State virus emergency to end despite rural vaccination lag
OMAHA, Neb. (AP) — Nebraska will formally end its coronavirus emergency this week, Gov. Pete Ricketts said Monday, even though rural parts of the state continue to lag larger cities in vaccinations.
Ricketts said he will let the state’s current virus emergency expire as scheduled on Wednesday along with its remaining social-distancing guidelines that were made mandatory earlier in the pandemic. He said he also expects all schools to be open for in-person learning this fall without imposing any mask or vaccination requirements.
“We need to get back to normal,” he said at a news conference.
His comments came as the number of virus-related hospitalizations dropped to 27 on Sunday after more than a month of declines.
Still, Nebraska continues to show a wide disparity in vaccination rates between urban and rural areas.
In Lancaster County, encompassing Lincoln, more than 52% of the population is fully vaccinated, according to the state’s coronavirus dashboard. But in the rural, overwhelmingly conservative Panhandle, the proportion is 31%. In Sioux County, on Nebraska’s northwestern border, less than 19% of the population has been fully vaccinated.
Ricketts said he has repeatedly urged Nebraska residents to get vaccinated and ask questions of public health officials to address any concerns, but some residents have longer distances to travel and may not have made time to fit it into their schedules.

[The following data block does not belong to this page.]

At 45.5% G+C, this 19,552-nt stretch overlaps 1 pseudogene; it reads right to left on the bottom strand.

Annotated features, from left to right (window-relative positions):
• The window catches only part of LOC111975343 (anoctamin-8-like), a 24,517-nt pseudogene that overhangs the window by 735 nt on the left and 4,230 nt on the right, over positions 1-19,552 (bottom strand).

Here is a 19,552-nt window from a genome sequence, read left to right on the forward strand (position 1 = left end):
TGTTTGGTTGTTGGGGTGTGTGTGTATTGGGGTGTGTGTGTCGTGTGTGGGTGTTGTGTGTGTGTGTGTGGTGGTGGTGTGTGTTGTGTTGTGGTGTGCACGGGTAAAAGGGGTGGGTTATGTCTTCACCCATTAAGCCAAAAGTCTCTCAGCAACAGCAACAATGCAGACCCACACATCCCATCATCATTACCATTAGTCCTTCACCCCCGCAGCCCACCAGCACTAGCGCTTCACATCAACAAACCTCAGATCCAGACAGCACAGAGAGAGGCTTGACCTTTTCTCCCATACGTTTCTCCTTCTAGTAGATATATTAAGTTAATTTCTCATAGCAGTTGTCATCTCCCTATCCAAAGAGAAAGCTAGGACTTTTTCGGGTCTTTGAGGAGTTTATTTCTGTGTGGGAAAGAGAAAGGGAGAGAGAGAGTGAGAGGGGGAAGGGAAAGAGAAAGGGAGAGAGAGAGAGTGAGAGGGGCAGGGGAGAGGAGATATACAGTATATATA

State health officials have also said vaccine hesitancy is a challenge because some rural residents don’t trust the vaccine or don’t believe the virus is a serious health concern. Others may be relying on the fact that their area is so remote, offering sporadic contact with others and thus reducing the risk of transmission.
“It’s frustrating, because we want to get as many people vaccinated as we can,” said Kim Engel, director of the Panhandle Public Health District in western Nebraska. “We have plenty of resources, and everybody out here is probably within an hour of someplace where they can get vaccinated. It’s just a matter of people deciding whether they want to get vaccinated or not.”
Nebraska will also end its multimillion dollar, no-bid contract with TestNebraska, a service the state offered to provide drive-up tests throughout the pandemic. The contract with Utah-based Nomi Health has faced some criticism from state lawmakers because it was approved quickly with no other bids.
Ricketts has defended the vendor, saying it provided rapid, convenient testing when the state needed it. TestNebraska will continue to offer tests until July 18, and the contract will expire July 31.
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